Forget Juilliard and the Pasadena Playhouse. Why waste your money on an expensive acting program, when you can have the brainwashed members of Theater Mitu guide you through the eight canonical acting philosophies in their inventive, but ultimately off-putting multi-media project Dr. C (Or How I Learned to Act in Eight Steps), now playing at the 3LD Technology Center? Based equally on the written treatises of theater luminaries as disparate as Aristotle, Stanislavski, and Anne Bogart, and the jerky, overexcited gesture acting of the 1920 silent film The Cabinet of Dr. Caligari, Theater Mitu presents an Orwellian machine dance of incredible deft and magnitude. Eight company members (designated to play theater abstractions like “acting,” “audience,” or “critic”) are prodded around by a robotic voice as though they were mere algorithms in a grand computer program, commanded to compute “acting.” Projections of text, lights, music, and movement are used to calculate each theatrical philosopher in his or her own aesthetic idiom, and along the way the troupe of singing actors lament their fate as cogs in a robotic system.
If conceivers Ruben Polendo and Jocelyn Clarke set out to achieve a stimulating new type of sensory experience, they’ve done a laudable job. But if they also hoped to offer some larger comment on the theater, or even “convert” anyone to the joyous practice of theater, they have fallen quite short. This notion of conversion is inescapable – most of piece exudes a perplexing religious air, as though one has stumbled into some strange cult of theater clerics mid-ritual. True, there is some spirituality inherent in the art form, and the question of how artists interact with these “holy” texts is broached well here, as the performers literally commingle with projections of that text. But frankly, this text was never intended to be sung, chanted or shouted. For Peter Brook to suggest “theater is life” in the book The Empty Space is one thing, but to have it intoned repeatedly by eight wildly gesticulating, sweat-drenched actors in close proximity will likely scare off even the most devout theater apostle – case in point, me.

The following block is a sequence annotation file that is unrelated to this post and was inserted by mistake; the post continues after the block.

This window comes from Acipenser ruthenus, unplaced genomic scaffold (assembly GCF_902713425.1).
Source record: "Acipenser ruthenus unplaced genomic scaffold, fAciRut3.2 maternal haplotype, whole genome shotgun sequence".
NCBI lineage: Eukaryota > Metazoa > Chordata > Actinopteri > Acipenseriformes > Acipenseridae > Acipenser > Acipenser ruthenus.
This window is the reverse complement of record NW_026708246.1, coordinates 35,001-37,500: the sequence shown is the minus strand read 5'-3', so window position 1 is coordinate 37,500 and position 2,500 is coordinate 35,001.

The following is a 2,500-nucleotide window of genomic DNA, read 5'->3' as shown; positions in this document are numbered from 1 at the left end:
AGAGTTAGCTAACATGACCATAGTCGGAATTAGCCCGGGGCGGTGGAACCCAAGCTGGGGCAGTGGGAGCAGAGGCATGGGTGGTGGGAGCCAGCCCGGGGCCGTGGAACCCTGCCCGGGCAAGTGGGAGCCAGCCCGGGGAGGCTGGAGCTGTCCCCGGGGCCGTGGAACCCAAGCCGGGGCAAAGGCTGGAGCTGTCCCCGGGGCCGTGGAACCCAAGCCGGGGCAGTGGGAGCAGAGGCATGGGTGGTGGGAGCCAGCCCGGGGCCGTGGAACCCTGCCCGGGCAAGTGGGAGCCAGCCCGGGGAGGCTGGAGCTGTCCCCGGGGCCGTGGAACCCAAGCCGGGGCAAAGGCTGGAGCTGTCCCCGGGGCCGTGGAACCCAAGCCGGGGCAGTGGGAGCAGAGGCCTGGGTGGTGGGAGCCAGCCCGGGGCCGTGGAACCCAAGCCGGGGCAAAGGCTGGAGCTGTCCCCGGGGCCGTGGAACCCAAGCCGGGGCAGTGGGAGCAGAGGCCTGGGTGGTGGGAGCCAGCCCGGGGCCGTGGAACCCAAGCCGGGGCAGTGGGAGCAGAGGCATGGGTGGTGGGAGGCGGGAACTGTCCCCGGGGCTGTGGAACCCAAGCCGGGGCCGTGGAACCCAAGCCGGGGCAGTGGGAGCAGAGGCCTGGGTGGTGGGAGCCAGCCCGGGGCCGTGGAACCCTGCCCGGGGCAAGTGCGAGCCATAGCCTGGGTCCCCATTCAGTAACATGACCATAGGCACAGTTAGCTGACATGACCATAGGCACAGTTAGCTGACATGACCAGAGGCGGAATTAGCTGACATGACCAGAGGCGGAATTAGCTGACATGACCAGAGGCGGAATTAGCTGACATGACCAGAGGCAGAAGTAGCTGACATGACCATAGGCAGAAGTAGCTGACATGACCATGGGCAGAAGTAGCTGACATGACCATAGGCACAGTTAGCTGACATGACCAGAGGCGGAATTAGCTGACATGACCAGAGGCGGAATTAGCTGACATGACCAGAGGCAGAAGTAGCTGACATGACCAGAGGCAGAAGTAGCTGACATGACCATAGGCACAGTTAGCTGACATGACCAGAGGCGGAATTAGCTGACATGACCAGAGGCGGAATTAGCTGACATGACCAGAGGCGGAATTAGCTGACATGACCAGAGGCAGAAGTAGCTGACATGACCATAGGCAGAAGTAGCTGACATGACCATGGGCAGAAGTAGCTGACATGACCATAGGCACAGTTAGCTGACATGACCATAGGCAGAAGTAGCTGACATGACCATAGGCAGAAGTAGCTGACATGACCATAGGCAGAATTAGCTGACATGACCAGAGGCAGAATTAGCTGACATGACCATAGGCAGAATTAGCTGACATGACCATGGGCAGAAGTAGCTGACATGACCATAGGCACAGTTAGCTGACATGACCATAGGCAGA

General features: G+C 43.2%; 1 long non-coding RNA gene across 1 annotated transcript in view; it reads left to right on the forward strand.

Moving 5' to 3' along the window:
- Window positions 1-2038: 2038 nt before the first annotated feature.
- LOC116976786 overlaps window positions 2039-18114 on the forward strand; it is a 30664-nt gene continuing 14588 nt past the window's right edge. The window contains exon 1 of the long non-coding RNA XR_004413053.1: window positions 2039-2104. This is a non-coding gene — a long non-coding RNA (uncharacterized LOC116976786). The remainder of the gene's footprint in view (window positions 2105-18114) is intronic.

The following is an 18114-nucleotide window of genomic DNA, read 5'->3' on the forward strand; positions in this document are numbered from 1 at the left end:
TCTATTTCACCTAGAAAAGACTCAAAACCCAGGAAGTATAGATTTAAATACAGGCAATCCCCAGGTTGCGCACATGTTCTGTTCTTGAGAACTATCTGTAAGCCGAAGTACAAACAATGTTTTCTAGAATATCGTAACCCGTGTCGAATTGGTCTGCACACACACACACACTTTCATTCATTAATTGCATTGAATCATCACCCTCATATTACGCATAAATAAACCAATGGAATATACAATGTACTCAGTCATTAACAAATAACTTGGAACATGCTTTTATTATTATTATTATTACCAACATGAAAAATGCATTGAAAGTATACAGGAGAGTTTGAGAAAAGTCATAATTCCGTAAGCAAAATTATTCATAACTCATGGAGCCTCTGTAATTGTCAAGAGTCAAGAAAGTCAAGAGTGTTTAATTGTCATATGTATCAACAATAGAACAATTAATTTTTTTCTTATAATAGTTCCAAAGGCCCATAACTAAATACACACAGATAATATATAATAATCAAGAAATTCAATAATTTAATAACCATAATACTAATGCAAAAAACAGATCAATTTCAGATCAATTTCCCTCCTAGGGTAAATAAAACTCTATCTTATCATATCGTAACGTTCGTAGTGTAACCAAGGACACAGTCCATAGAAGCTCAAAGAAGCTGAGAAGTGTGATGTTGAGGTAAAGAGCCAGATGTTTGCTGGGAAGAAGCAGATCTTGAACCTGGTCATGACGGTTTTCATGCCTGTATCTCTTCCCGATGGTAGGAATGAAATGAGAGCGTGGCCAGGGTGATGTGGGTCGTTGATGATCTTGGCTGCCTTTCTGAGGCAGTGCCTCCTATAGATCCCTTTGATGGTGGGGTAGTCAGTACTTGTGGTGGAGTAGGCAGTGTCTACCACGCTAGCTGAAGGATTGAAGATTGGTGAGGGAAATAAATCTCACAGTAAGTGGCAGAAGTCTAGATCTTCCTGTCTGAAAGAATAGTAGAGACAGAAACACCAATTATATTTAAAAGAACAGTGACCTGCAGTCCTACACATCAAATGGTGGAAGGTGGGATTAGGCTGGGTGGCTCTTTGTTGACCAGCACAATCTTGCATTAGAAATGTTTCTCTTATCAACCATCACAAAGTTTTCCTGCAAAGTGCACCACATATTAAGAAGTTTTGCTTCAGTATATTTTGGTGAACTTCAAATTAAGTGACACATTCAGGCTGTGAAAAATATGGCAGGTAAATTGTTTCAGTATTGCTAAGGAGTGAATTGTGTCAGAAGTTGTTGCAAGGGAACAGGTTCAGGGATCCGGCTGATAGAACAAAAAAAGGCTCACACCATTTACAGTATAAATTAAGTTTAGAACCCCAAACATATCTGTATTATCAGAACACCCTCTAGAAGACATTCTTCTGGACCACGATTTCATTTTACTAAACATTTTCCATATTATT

I have been a theater artist and critic for about five years now and I love the theater intensely, but once Eight Steps passed the succinct Aristotle introduction and moved into the more elegiac Adolphe Appia step–singing phrases like “Music is the direct expression of our inner being,” my initial response was one of embarrassment. This is what the normal people think of us, I said to myself: a bunch of self-aggrandizing hippies that roll around on the ground together, orate about how great they are, and then charge admission. Admittedly, this first response is too harsh and probably an unfair reply to what Polendo, Clarke and Theater Mitu aim to accomplish, but nevertheless, I couldn’t shake my feelings of discomfiture until the rousing Bertolt Brecht segment.
Along with the all-too-brief transitory scenes, the explosive, self-aware Brecht cabaret entertains enough to make up for the other flowery mumbo jumbo. Adam Cochran gives an exhilarating performance, swinging from a tangled knob of microphone cords, as hilarious texts such as “be alienated” or “one of the cast members is secretly gay” or “Matt Carlson voted for Bush” are projected around the stage. Here the pretentious mood is shattered, affording, in my opinion, a more honest expression of the theatrical experience.
Polendo, also the director, certainly stages the piece impeccably. The convention of the computer program is expressed clearly and we quickly learn the rules of the operation – an introduction to the philosopher, a frenetic reading/representation of their text, and finally an analysis of video footage. Throughout, Kate Ashton, Alex Hawthorn, and Jake Wilten deliver the mechanized environment faultlessly as respective designers of lights, sound, and projections. Candida K. Nichols' unique costume designs also deserve special notice. The company members are all intrinsically committed to the piece's demands, with Justin Nestor and Cochran leaving particularly lasting impressions of zeal.
In a lot of ways, Dr. C (Or How I Learned to Act in Eight Steps) presents a complete picture of the theatrical world. When I say that I’m embarrassed by the more egotistical “method-y” aspects of this production, it’s certainly not Theater Mitu’s fault – I’m really embarrassed that artists in our medium are sometimes encouraged to take themselves so seriously. It’s hard to blame a brave company for having the ingenuity and courage to dust off our more self-important old texts and have some fun with them. Especially Brecht – that was IMMENSELY FUN.